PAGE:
Like a bad penny

I think I was wishing for something that doesn’t exist when I quit here - an idea of self that pre-dated blogging and social media, where I didn’t feel the presence of anonymous others. Not that its a bad feeling - happily, readers here have always been benevolent. But the idea of “others” infiltrated me in ways beyond blog readership. I sometimes felt I was doing things for you. I sometimes felt I wasn’t doing things because of you too. I projected an audience watching me and then felt strangely beholden to it.

I blame the feeling watched feelings on my Catholic upbringing. It was supposed to be comforting, of course. You’re being watched from heaven and all that. And in some ways it was. In other ways, it struck judgement into the very heart of every move.

My favourite saying is that you have to climb the ladder to kick it away. I think I love it because it represents two very contrary things. Careful study and abandonment. But it’s not something I excel at. I tend to be a reckless student, a bit too eager to form my own opinion too soon. But then when it comes to abandonment I never quite feel that freedom to fully go my own way. Sometimes, I daydream things and even find myself baking into the daydreams the reactions of others; parents, friends, teachers, coworkers, even people I despise.

I guess I’m describing insecurity. Sure, I throw shapes that look a lot like confidence. Emigrating was probably the biggest - most people think emigrating must be terribly hard. But it wasn’t really. Actually that’s a lie, it was hard as hell - just not for the reasons people imagine. I didn’t even understand the ways it was hard as I was living it, the strange sort of falsity you encounter when as an adult you have to construct an identity in a place you don’t belong.

Emigrating was a superficial and dramatic way of kicking away the ladder - using distance to manufacture freedom I couldn’t have summoned living in Ireland in close proximity to family and history and things like that that can weigh heavily.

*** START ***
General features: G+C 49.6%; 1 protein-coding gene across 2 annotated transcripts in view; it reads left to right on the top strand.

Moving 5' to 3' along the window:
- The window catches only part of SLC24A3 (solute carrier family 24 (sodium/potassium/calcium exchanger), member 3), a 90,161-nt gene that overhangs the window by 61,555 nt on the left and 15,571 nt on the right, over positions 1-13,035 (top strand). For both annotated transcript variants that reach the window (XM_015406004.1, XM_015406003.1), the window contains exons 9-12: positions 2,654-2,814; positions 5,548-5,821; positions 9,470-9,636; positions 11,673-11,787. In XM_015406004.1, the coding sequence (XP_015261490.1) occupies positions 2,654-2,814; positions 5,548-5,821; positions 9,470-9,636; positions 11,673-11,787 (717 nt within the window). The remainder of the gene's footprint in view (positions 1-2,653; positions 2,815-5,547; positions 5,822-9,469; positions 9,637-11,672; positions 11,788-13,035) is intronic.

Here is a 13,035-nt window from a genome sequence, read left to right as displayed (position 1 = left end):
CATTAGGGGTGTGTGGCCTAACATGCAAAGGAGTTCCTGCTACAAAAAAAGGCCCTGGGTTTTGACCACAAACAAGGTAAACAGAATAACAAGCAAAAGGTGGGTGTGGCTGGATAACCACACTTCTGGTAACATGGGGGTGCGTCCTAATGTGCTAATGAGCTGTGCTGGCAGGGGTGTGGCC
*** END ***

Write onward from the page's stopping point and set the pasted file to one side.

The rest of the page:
But then I got here and it wasn’t so much kicking away the ladder as beginning to climb a different one. And because it felt so new and arbitrary, I clung to each rung even harder. And eventually I found myself feeling stuck by things I didn't even necessarily feel a connection with.

I’m at an age that makes me question everything. I’ve run away from all the default decisions so there are no foregone conclusions. I’ve kept the blank slate. And yet I don’t know what to do with it. And I think because blogging felt like one of those rungs, I let it go. I hoped that some domino-effect of freedom would follow. But blogging was never really the broken thing in my world. In fact, blogging was one of the good things, even though it is a silly sort of activity.

I’ve always been interested in what we structure our lives upon because I seem to be great at deconstructing my own. Emigration blasted away familiar faces and landscapes, the physical and social underpinnings of my world. Not having connections left me without obligation. And yet it’s easy to wonder if this is precisely why it’s so hard for me to know what I want sometimes — if I’m missing a sort of cornerstone. I'm not talking about regret. But I am trying to understand what's still holding me back.
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